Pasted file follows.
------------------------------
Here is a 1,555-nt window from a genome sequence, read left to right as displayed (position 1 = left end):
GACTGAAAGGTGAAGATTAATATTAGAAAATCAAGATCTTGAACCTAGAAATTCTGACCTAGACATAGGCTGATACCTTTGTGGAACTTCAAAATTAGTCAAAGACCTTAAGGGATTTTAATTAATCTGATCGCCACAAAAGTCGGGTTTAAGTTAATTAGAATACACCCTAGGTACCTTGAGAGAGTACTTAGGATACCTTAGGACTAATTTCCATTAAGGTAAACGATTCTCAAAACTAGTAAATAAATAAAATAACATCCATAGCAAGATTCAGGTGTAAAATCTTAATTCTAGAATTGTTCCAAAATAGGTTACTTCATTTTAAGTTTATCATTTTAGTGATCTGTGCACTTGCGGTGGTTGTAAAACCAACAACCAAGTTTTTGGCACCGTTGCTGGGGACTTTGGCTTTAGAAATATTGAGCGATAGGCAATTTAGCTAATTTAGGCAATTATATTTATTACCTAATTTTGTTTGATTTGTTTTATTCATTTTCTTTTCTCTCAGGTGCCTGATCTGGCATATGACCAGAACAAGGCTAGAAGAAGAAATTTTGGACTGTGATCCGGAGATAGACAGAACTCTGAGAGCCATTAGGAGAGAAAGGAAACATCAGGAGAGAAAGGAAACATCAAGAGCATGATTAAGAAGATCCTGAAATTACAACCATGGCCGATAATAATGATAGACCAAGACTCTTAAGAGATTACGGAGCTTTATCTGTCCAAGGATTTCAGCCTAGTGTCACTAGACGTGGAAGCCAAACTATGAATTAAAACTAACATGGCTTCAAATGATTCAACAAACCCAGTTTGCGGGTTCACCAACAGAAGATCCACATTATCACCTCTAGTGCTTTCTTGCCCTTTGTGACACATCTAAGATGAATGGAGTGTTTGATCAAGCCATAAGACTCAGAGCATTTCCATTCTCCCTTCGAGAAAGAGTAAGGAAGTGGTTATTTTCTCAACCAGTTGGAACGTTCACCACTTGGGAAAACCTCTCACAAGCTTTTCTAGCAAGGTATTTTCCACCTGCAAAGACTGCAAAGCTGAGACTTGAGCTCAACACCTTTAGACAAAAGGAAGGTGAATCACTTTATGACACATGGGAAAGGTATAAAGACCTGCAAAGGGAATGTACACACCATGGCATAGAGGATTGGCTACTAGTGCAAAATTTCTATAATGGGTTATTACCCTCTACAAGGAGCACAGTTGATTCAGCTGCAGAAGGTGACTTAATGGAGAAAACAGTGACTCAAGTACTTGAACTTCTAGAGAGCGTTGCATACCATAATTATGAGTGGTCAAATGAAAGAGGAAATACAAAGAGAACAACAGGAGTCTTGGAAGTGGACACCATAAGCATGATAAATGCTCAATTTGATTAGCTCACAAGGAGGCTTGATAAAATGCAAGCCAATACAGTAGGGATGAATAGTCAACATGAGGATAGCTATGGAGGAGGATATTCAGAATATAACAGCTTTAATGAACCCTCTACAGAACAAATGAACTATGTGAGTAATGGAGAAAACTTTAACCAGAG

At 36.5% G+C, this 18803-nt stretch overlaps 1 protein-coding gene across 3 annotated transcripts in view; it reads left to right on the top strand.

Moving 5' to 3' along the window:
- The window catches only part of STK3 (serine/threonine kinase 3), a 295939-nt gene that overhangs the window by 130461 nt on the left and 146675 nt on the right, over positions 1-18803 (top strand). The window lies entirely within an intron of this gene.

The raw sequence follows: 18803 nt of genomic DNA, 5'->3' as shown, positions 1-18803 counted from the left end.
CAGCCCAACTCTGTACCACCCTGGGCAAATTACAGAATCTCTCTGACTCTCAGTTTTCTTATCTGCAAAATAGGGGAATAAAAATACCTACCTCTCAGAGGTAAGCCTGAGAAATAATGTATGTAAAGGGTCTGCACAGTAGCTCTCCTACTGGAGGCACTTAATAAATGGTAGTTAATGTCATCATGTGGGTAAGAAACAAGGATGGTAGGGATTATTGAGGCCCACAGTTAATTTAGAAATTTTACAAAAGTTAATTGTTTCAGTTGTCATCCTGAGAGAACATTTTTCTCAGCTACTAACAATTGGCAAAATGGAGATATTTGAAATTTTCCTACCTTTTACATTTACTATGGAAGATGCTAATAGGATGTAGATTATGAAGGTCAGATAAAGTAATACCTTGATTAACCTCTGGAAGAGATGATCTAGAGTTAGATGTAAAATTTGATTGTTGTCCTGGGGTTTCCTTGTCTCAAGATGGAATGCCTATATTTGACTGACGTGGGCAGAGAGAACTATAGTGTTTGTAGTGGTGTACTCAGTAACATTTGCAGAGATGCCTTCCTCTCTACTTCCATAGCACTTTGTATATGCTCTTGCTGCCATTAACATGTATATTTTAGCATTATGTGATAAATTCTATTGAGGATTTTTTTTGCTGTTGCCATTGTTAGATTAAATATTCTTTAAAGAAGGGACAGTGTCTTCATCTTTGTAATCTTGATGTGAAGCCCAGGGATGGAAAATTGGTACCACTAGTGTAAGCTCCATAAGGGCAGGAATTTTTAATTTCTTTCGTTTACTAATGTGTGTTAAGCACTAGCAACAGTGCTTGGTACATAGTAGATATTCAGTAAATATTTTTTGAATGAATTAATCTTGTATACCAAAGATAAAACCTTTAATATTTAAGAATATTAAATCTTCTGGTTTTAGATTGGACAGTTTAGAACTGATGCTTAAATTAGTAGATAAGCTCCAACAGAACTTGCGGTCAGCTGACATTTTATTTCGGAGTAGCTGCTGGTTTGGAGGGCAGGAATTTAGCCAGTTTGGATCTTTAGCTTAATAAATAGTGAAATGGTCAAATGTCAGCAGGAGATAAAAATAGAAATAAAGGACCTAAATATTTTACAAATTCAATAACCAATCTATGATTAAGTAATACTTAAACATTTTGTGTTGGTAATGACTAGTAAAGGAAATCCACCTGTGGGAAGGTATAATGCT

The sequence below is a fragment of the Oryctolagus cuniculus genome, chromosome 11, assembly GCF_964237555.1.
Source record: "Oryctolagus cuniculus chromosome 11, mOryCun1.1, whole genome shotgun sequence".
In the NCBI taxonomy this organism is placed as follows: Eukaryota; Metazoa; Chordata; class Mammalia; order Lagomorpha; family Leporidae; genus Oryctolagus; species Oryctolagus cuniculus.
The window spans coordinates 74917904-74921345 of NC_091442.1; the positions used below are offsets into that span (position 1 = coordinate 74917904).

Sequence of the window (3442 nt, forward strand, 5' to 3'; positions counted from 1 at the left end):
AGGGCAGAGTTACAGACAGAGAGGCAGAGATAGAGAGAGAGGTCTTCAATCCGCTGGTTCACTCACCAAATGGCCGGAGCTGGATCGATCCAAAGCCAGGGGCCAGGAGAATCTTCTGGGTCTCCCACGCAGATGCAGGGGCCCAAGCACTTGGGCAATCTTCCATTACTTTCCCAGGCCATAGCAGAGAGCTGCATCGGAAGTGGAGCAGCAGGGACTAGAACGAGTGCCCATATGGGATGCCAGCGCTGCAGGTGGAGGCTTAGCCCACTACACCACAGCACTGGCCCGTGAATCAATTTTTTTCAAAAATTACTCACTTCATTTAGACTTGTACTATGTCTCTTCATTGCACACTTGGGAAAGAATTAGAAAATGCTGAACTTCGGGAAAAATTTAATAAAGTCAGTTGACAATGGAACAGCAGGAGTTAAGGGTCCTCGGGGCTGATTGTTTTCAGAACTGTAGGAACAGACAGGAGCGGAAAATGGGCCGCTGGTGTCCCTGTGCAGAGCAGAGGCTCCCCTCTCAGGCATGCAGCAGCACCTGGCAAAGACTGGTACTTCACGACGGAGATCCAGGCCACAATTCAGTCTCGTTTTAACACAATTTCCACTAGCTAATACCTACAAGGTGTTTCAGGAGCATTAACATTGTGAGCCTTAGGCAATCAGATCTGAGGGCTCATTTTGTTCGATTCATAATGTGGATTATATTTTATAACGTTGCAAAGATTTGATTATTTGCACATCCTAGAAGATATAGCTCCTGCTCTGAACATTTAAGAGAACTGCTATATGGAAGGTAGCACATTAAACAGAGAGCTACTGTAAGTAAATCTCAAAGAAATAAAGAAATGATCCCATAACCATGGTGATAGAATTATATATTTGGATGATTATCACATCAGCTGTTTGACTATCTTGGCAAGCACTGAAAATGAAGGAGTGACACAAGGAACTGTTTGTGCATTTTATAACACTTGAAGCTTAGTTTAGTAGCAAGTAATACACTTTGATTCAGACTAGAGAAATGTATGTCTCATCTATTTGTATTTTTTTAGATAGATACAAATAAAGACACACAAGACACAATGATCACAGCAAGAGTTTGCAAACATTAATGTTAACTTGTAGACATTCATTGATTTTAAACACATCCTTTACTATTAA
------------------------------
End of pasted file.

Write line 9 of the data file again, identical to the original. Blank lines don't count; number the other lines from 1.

Source record: "Oryctolagus cuniculus chromosome 11, mOryCun1.1, whole genome shotgun sequence".